Federal income tax statutes of limitation generally provide taxpayers with assurances about the IRS’s assessment and collection procedures. It is that “generally” that engenders difficulties. The difficult determinations tax professionals face are not with the general rules but with those rules that apply in the unusual—but not so rare—situations where no assurances can be given. This item describes some of those unusual situations.
The general rule in Sec. 6501 provides for a three-year period for the determination and assessment of an income tax liability. In almost every situation involving an income tax return, it is important for practitioners to keep the statute of limitation in mind, whether they are reviewing a return they themselves prepared or a return prepared by the taxpayer or another preparer. Unfortunately, there are exceptions to this general rule.
The statute of limitation begins to run with the filing of an income tax return and ends (generally) three years after the return is filed. When does that three-year period begin? It begins with the later of the filing of an income tax return or the due date of the return, as extended. Does this period begin with the mailing of the tax return (taxpayers should always obtain receipts for mailing) or the return’s arrival at the IRS Service Center? Does the filing begin with the transmission of an electronically filed tax return or the IRS’s acceptance of the return? For mailed returns (including returns sent by private delivery services), Sec. 7502 provides the rules, stating that a return is filed as of the postmarked date on the envelope. For electronically filed returns, Regs. Sec. 301.7502-1(d) uses the electronic postmark given by the authorized electronic return transmitter.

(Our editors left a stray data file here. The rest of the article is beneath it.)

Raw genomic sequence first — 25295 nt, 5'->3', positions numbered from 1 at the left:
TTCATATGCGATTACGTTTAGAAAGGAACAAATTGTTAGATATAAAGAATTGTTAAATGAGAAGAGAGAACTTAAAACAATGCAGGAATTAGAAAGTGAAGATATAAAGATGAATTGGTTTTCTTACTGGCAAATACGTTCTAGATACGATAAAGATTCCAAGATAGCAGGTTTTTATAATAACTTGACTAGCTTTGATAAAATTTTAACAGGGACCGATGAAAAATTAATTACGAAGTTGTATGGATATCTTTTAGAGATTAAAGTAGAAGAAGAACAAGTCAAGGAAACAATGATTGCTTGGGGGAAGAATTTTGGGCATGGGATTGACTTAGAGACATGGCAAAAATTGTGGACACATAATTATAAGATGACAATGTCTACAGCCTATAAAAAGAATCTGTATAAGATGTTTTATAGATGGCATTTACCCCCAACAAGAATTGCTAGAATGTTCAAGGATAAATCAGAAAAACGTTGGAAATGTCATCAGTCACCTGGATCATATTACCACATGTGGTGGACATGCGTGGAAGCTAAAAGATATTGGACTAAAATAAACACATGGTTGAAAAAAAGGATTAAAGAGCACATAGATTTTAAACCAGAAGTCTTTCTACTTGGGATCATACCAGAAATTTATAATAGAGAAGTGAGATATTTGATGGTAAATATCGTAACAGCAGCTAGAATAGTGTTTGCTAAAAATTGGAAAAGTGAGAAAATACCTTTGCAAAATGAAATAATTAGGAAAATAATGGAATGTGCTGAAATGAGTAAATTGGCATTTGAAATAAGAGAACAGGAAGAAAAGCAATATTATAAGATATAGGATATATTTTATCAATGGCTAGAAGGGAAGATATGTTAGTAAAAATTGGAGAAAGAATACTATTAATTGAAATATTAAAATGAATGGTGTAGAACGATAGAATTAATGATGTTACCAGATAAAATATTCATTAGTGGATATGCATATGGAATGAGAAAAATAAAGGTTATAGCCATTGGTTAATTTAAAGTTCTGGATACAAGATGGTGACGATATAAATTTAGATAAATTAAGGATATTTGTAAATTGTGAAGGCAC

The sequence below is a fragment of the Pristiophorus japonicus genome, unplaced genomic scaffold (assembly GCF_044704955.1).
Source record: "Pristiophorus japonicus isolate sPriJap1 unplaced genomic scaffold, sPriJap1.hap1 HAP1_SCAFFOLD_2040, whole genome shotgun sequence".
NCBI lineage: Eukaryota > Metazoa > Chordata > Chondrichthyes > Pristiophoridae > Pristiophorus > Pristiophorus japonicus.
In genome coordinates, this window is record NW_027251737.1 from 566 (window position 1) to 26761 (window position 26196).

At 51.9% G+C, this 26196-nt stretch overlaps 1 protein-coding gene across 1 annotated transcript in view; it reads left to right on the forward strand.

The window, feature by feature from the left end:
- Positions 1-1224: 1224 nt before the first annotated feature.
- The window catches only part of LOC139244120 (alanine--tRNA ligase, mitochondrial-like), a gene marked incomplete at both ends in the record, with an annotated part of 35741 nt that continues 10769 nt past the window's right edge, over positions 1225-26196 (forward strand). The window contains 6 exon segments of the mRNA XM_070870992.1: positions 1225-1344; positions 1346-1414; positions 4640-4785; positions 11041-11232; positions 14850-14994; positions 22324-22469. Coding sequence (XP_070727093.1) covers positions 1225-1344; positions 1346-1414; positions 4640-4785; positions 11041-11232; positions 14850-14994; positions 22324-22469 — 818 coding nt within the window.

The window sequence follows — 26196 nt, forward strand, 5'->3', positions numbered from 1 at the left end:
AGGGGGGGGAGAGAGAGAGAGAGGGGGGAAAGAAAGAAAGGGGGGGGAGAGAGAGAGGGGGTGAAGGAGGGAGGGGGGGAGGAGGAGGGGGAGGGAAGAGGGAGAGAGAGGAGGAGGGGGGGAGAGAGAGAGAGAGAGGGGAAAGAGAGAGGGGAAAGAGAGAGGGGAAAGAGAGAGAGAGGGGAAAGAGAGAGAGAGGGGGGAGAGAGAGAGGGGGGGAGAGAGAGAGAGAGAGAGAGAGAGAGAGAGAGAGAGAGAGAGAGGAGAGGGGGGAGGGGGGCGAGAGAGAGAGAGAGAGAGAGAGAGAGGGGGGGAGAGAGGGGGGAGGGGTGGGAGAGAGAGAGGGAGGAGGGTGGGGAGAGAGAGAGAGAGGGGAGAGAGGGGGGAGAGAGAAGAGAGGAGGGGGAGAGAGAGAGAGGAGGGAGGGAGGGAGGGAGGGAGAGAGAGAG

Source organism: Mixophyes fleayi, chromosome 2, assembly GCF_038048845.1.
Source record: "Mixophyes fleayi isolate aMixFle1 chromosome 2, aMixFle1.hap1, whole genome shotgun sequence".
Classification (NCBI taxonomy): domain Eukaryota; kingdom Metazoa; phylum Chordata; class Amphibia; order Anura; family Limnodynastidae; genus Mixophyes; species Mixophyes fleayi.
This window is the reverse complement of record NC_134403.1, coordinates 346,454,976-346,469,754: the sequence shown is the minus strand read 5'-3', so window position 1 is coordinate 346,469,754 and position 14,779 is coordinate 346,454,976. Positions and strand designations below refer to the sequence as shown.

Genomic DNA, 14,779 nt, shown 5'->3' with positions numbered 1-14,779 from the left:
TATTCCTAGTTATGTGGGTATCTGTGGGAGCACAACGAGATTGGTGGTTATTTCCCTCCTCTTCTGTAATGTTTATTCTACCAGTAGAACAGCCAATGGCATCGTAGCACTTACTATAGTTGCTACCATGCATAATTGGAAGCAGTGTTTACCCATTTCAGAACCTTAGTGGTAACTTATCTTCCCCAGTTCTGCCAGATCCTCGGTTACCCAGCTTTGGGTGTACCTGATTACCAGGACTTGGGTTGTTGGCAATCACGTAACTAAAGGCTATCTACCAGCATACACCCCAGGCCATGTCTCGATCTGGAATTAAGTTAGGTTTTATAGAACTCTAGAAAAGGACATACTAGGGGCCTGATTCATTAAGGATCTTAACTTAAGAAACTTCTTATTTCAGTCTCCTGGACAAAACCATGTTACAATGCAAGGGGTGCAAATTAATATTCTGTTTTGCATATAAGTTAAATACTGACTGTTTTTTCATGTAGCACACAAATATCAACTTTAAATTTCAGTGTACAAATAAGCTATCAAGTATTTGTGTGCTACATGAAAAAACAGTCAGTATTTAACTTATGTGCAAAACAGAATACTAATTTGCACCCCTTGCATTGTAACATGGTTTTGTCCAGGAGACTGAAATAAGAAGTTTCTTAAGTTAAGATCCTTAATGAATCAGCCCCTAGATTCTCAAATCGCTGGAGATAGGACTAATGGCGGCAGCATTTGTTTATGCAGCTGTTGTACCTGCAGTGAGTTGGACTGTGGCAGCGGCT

Is a return mailed to an incorrect address considered filed? Usually this does not cause a problem; however, a return filed with the wrong Service Center may not begin the running of the statute. A return is not considered “filed” until it is received by the correct Service Center (Winnett, 96 T.C. 802 (1991)). Myriad circumstances can raise questions about the date filed in accordance with Sec. 6501. The most reliable way to secure some level of assurance is to obtain a transcript from the IRS that will show (with some certainty) the date the income tax return was filed. A transcript can be requested by phoning the IRS or by filing Form 4506-T, Request for Transcript of Tax Return. See the form’s instructions for the types of transcripts available. The IRS does not charge for this service.
Before the IRS can attempt to collect the tax assessed, there must be an actual assessment. The authority for assessing the income tax shown on a filed return is found in Sec. 6201 and is made by the Service Center. (See also Regs. Sec. 301.6201-1(a)(1).) Regs. Sec. 301.6203-1 provides that the IRS will send all pertinent details in a “summary record of assessment,” available to the taxpayer upon request. If additional tax is proposed (a deficiency), under Sec. 6212 the IRS must deliver to the taxpayer a notice of deficiency within the period prescribed in Sec. 6501. The IRS usually follows these rules, but in a tax controversy a practitioner should always verify the IRS’s compliance with the statute.
After determining when the return was filed, it is imperative that the practitioner review the exceptions to make sure that none apply. Some of the exceptions listed in Sec. 6501 are: